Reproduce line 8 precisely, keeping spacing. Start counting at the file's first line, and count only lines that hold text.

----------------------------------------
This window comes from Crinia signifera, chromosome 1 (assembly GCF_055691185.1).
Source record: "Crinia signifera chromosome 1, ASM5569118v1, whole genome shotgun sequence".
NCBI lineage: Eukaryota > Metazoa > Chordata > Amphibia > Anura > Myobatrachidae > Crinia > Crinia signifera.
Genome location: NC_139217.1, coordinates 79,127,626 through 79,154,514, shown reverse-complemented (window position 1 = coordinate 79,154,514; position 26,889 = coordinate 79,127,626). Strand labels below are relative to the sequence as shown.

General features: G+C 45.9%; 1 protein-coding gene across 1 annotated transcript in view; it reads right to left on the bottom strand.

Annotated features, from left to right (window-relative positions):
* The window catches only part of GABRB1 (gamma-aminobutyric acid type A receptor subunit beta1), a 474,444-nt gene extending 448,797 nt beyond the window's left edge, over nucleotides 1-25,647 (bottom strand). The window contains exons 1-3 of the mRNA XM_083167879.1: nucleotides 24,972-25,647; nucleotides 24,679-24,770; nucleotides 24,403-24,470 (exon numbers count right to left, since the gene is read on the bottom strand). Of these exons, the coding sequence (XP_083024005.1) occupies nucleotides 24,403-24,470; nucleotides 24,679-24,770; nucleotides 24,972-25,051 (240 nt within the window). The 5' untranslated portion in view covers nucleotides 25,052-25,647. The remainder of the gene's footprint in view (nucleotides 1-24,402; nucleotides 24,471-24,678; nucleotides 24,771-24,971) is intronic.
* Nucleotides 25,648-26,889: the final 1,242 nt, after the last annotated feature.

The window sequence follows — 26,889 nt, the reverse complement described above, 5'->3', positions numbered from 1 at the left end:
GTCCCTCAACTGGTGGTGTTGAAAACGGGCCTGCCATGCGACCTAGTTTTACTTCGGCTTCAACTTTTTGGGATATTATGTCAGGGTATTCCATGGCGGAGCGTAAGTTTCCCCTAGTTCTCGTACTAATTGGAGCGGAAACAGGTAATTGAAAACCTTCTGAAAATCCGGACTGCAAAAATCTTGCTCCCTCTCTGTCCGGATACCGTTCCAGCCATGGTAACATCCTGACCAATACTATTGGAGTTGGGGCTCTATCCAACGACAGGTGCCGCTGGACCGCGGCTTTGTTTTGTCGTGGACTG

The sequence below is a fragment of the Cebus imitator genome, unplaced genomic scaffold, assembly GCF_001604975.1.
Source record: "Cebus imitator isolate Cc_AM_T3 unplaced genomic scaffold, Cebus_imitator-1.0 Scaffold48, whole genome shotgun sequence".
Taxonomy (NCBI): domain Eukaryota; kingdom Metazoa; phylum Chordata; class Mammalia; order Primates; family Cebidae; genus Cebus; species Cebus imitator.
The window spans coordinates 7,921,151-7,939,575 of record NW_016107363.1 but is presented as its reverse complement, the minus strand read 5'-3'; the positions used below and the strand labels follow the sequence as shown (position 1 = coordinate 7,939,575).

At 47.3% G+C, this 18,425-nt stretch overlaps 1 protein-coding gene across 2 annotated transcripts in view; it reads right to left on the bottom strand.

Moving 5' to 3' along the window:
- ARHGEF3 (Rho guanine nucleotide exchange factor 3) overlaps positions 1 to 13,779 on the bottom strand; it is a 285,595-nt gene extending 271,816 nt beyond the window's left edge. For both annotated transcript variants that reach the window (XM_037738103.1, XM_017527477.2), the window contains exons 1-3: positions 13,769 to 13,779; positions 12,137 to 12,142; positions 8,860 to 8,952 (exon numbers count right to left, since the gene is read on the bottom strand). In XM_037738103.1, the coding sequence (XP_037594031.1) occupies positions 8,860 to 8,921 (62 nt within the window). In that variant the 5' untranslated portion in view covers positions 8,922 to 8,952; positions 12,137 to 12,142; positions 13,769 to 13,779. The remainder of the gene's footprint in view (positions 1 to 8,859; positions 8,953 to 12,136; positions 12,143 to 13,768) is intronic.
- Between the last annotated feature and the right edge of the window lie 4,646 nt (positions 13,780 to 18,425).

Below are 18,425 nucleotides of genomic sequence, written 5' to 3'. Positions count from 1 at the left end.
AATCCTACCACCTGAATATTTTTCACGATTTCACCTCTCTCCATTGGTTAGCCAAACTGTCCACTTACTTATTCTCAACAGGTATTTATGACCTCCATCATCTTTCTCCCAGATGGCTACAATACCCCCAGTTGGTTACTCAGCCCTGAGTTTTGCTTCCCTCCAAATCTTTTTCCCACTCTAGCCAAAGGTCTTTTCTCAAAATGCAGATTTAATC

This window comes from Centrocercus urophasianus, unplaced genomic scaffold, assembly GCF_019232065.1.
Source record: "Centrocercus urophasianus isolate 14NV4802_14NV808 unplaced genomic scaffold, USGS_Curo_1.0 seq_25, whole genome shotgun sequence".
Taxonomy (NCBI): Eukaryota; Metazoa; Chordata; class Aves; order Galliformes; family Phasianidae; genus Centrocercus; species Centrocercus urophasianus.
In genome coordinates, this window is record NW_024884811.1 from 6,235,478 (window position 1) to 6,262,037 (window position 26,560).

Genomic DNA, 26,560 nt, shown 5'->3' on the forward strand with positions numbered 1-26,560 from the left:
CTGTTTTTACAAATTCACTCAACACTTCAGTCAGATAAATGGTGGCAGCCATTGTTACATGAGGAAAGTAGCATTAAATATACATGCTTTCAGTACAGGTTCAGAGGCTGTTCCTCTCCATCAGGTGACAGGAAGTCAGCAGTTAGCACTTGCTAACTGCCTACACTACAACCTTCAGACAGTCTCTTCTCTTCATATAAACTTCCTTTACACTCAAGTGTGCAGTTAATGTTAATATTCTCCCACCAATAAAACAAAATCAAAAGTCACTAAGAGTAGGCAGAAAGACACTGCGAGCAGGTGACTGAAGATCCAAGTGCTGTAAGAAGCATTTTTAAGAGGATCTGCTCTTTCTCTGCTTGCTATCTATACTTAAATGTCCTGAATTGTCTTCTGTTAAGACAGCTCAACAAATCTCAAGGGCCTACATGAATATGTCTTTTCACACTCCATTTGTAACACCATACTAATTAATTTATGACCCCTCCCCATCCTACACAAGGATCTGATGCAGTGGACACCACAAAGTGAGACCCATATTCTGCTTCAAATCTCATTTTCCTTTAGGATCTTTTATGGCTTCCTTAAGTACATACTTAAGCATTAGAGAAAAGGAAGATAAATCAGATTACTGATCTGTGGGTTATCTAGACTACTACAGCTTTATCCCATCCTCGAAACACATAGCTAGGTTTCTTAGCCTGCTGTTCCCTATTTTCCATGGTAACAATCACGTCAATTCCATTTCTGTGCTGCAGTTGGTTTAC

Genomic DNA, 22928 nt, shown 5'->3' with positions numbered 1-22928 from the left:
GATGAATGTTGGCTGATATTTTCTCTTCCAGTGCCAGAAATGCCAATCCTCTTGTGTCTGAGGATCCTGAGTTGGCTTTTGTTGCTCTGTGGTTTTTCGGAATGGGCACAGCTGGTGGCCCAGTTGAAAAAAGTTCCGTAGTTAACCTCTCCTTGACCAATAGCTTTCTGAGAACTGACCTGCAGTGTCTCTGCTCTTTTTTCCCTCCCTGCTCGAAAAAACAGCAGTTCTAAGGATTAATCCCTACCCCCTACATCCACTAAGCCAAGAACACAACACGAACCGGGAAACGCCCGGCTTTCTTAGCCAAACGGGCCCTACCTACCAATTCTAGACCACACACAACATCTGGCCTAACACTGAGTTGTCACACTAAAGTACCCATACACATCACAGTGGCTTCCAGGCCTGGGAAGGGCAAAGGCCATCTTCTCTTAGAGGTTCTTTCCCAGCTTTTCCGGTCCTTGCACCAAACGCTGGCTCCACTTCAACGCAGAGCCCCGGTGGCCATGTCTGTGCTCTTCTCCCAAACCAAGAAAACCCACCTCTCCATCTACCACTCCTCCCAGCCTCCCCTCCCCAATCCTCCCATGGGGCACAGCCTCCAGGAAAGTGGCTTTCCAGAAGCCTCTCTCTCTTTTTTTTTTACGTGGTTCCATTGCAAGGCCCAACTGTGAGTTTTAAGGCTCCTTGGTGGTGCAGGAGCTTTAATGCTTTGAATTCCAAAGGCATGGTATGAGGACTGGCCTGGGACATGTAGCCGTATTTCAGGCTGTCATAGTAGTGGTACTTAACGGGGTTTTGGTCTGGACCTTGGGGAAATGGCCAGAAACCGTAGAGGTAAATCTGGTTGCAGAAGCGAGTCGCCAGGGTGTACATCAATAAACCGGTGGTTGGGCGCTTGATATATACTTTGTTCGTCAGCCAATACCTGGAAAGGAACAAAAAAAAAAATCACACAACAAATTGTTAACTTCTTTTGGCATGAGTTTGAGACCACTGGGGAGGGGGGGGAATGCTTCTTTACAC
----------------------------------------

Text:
* Nucleotides 25,648-26,889: the final 1,242 nt, after the last annotated feature.